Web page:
In the 1860s and 1870s, the growing number of affluent people (fueled by industrialization and profits made via rebuilding towns and infrastructure after the Civil War), and increasing trust in the U.S. banking system spurred the wealthy to search for skilled financial professionals to manage their fortunes and grow their capital. Since then, the wealth management industry has grown steadily, only declining during financial crises—such as the Great Depression (1929–39) and the Great Recession (December 2007 to June 2009)—and banking and financial scandals.
The number of millionaires and billionaires worldwide has grown rapidly in the last three decades. From 1987 to 2012, the number of billionaires in the United States increased tenfold, from 41 billionaires in 1987 to 425 billionaires in 2012. Worldwide, the number of billionaires reached 2,325 in 2014, according to the Wealth X-UBS Billionaire Census, an increase of 7 percent from 2013. The Census predicted that the global billionaire population would surpass 3,800 by 2020. This growth bodes well for wealth management professionals.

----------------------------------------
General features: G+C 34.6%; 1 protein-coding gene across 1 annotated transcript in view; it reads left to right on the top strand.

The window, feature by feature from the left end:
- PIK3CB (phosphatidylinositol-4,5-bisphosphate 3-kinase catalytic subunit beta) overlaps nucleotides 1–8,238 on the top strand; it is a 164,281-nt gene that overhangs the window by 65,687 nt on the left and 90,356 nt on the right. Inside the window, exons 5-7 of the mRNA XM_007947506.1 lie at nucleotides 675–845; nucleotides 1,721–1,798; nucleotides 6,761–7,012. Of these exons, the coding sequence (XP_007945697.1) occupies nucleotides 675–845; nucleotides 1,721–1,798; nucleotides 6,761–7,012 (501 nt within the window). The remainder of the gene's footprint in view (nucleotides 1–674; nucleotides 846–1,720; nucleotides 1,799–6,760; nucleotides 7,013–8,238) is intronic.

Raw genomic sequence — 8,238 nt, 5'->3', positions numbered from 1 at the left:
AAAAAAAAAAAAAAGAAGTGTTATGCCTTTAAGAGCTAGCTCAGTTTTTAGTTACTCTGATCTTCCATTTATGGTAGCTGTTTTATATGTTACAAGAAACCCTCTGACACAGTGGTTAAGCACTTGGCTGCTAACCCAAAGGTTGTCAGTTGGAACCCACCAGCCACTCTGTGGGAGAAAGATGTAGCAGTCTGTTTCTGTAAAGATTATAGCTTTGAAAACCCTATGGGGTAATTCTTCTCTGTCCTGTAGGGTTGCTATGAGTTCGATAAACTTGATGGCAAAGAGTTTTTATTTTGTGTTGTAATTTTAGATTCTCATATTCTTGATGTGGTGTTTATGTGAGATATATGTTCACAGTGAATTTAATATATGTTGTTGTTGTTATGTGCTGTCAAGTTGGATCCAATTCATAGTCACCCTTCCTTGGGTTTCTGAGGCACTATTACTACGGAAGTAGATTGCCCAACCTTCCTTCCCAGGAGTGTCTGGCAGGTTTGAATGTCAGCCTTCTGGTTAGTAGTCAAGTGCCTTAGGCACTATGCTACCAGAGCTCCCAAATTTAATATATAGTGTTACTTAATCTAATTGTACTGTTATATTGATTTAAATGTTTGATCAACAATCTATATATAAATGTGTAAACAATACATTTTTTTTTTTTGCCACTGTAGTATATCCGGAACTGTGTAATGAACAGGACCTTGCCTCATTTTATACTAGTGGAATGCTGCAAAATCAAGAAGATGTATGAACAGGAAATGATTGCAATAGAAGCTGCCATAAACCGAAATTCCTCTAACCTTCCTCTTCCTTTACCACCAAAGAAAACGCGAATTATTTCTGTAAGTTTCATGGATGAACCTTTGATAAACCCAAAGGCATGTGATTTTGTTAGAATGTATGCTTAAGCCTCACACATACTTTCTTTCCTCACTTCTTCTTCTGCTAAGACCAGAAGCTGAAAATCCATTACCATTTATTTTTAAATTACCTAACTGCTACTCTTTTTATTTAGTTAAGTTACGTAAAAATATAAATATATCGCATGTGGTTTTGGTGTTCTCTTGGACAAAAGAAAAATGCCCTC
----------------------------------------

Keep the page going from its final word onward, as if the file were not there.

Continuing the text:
- Chief Information Officers
- Financial Quantitative Analysts
- Tax Managers
- Wealth Management Accountants
- Wealth Management Analysts
- Wealth Management Associates
- Wealth Management Compliance Professionals
- Wealth Management Investor Relations Specialists
- Wealth Management Lawyers
- Wealth Management Managing Directors
- Wealth Management Risk Managers